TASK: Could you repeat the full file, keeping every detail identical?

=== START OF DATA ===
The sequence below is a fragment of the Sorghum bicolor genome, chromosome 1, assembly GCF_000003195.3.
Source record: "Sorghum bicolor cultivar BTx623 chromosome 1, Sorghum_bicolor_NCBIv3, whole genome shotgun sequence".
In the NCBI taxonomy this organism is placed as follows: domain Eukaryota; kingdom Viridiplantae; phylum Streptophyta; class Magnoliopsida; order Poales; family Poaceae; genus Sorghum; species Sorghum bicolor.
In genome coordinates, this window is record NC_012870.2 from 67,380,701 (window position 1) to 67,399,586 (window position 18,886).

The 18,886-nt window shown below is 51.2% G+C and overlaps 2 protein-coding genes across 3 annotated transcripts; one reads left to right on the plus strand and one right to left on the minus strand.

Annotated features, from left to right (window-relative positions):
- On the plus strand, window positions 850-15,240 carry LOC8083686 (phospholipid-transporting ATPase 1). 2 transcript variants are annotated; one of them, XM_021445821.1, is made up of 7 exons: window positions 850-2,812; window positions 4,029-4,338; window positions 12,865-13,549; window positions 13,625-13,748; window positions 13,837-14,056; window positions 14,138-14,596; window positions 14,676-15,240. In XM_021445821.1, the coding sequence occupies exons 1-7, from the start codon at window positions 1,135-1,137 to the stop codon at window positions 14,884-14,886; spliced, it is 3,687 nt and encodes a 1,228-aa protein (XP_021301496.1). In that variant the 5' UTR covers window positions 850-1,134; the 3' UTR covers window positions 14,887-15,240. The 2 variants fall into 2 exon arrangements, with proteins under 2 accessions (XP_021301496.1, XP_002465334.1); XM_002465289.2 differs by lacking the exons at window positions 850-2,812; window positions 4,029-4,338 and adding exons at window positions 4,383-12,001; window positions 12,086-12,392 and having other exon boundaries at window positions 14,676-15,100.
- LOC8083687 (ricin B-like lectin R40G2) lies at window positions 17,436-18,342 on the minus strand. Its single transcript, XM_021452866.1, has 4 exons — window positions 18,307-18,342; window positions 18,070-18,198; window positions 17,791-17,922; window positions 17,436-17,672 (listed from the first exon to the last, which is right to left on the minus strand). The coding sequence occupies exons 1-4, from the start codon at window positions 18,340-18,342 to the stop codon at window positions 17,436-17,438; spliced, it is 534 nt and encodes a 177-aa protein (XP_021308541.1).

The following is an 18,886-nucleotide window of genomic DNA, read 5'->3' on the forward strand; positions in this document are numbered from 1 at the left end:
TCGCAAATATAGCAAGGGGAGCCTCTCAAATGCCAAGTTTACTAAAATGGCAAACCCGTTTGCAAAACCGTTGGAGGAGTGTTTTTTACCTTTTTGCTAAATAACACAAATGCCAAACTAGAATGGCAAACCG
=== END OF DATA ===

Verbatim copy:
The sequence below is a fragment of the Sorghum bicolor genome, chromosome 1, assembly GCF_000003195.3.
Source record: "Sorghum bicolor cultivar BTx623 chromosome 1, Sorghum_bicolor_NCBIv3, whole genome shotgun sequence".
In the NCBI taxonomy this organism is placed as follows: domain Eukaryota; kingdom Viridiplantae; phylum Streptophyta; class Magnoliopsida; order Poales; family Poaceae; genus Sorghum; species Sorghum bicolor.
In genome coordinates, this window is record NC_012870.2 from 67,380,701 (window position 1) to 67,399,586 (window position 18,886).

The 18,886-nt window shown below is 51.2% G+C and overlaps 2 protein-coding genes across 3 annotated transcripts; one reads left to right on the plus strand and one right to left on the minus strand.

Annotated features, from left to right (window-relative positions):
- On the plus strand, window positions 850-15,240 carry LOC8083686 (phospholipid-transporting ATPase 1). 2 transcript variants are annotated; one of them, XM_021445821.1, is made up of 7 exons: window positions 850-2,812; window positions 4,029-4,338; window positions 12,865-13,549; window positions 13,625-13,748; window positions 13,837-14,056; window positions 14,138-14,596; window positions 14,676-15,240. In XM_021445821.1, the coding sequence occupies exons 1-7, from the start codon at window positions 1,135-1,137 to the stop codon at window positions 14,884-14,886; spliced, it is 3,687 nt and encodes a 1,228-aa protein (XP_021301496.1). In that variant the 5' UTR covers window positions 850-1,134; the 3' UTR covers window positions 14,887-15,240. The 2 variants fall into 2 exon arrangements, with proteins under 2 accessions (XP_021301496.1, XP_002465334.1); XM_002465289.2 differs by lacking the exons at window positions 850-2,812; window positions 4,029-4,338 and adding exons at window positions 4,383-12,001; window positions 12,086-12,392 and having other exon boundaries at window positions 14,676-15,100.
- LOC8083687 (ricin B-like lectin R40G2) lies at window positions 17,436-18,342 on the minus strand. Its single transcript, XM_021452866.1, has 4 exons — window positions 18,307-18,342; window positions 18,070-18,198; window positions 17,791-17,922; window positions 17,436-17,672 (listed from the first exon to the last, which is right to left on the minus strand). The coding sequence occupies exons 1-4, from the start codon at window positions 18,340-18,342 to the stop codon at window positions 17,436-17,438; spliced, it is 534 nt and encodes a 177-aa protein (XP_021308541.1).

The following is an 18,886-nucleotide window of genomic DNA, read 5'->3' on the forward strand; positions in this document are numbered from 1 at the left end:
TCGCAAATATAGCAAGGGGAGCCTCTCAAATGCCAAGTTTACTAAAATGGCAAACCCGTTTGCAAAACCGTTGGAGGAGTGTTTTTTACCTTTTTGCTAAATAACACAAATGCCAAACTAGAATGGCAAACCG